“Since last September, when the FCC forced [the applicant] to start the public notice process over again, this community has sent Wireless Investment Partnership a total of 65 letters from concerned citizens and at least seven written requests to be considered a consulting party in this process,” Brown stated. “To our knowledge, not one of these people have been afforded the dignity of a response.” According to Brown, this lack of communication is especially concerning, given the County Commission’s November 2019 letter asserting consulting party status. “The NPA contains provisions which expressly entitle the local government, here this means the County Commission, to be a consulting party in the Section 106 review of this undertaking.”
Brown further explained that, as a consulting party under the NPA, the County Commission was entitled to receive notices, copies of submission packets, correspondence and other documents provided to the SHPO in their review of the proposed tower project. Additionally, the NPA gives the County Commission the right to take an active role in providing input to be considered in any determination made by the applicant and the SHPO. “These are rights provided by law,” Brown commented, “yet it seems they are ignoring this.”
“We are dealing with an already abbreviated process,” stated Brent Walker, whose residential property adjoins the proposed project site. “There are rules that are supposed to be followed that are meant to protect the public and it definitely appears that they are not adhering to it.” Expressing his frustration, Walker commented, “it certainly feels like the community’s concerns are being ignored. It is very upsetting that these people continue to thumb their noses at us and our elected officials and appear to be simply ignoring the legal requirements of this process.”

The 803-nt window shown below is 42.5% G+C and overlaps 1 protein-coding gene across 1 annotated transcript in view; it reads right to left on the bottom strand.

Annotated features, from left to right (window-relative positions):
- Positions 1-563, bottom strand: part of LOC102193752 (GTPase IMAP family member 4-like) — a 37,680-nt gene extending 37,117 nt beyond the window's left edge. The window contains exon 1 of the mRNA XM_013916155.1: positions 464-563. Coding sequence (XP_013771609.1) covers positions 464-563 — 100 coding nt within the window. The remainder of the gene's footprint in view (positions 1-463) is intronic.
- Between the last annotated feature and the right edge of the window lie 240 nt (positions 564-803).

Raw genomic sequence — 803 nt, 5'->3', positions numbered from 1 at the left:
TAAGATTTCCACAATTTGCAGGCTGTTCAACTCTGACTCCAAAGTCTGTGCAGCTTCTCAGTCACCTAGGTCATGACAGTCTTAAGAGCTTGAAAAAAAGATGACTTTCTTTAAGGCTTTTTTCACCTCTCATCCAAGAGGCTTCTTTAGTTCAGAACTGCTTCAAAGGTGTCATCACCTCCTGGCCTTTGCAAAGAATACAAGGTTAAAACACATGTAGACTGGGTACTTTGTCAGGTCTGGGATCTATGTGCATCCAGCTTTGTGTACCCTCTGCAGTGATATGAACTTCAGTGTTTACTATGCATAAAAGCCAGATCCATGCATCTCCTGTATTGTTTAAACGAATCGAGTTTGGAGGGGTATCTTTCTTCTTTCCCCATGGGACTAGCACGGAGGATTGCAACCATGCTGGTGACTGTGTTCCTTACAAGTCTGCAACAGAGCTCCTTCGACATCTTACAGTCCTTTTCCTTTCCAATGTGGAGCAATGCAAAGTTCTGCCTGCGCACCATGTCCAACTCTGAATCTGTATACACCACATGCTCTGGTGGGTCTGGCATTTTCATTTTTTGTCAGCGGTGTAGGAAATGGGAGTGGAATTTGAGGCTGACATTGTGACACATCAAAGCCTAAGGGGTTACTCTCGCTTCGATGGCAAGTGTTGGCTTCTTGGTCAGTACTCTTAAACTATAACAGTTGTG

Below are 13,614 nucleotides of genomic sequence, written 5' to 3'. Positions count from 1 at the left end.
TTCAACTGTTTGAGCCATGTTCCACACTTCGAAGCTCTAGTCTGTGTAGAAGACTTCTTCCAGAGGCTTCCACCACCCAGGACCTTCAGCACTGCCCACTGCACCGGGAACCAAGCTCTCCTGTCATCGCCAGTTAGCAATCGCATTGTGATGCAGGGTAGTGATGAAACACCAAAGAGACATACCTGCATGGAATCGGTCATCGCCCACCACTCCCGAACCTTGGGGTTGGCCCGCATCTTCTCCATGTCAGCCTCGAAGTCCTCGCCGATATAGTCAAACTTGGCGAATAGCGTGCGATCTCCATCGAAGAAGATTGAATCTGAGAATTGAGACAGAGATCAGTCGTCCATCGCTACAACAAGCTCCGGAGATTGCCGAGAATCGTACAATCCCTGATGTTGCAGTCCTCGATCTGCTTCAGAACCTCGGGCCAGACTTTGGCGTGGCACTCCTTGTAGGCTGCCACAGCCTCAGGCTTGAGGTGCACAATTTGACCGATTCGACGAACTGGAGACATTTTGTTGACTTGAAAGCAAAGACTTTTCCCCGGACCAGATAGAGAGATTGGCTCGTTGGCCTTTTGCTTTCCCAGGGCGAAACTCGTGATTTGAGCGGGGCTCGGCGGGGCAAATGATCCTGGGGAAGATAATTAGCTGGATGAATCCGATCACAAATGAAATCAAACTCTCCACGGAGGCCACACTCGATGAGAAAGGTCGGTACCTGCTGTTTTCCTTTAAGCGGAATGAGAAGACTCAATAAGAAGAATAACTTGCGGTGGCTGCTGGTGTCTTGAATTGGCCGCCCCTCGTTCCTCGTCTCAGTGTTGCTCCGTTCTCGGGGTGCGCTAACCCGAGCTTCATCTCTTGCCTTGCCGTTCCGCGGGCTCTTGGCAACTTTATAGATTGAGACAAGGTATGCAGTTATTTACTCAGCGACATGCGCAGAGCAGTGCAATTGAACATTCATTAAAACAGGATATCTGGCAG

Walker indicated that he had visited with several contractors who had come onto his property in an apparent build up to looming construction of the tower. “They have marked the street for utilities and other underground obstacles and are making preparations with NEMR Telecom to connect to fiber optics lines,” said Walker. “One of the contractors told me they have plans to be up and transmitting by July 31st.”
The February 7th letter from Wireless Investment Partnership, LLC, posted in the FCC ASR online portal, indicates that the company believes it has corrected the deficiencies in its initial application, as identified by the FCC in September 2019. A portion of the process violations, identified in Brown’s May 2019 letter to the FCC, had revolved around unidentified historical properties which might be impacted by the proposed tower construction. Brown indicated that the initial review by the SHPO, back in August of 2019, had not included nearly 50 historical properties located within the area impacted by the tower project. “In October of last year, our group sent the applicant and the SHPO a 150-page packet identifying each of the historic properties previously determined by the SHPO as being eligible for registration on the National Register of Historic Properties,” said Brown. The packet included maps showing each property’s location in relation to the proposed site, as well as a detailed description of each property and photographs.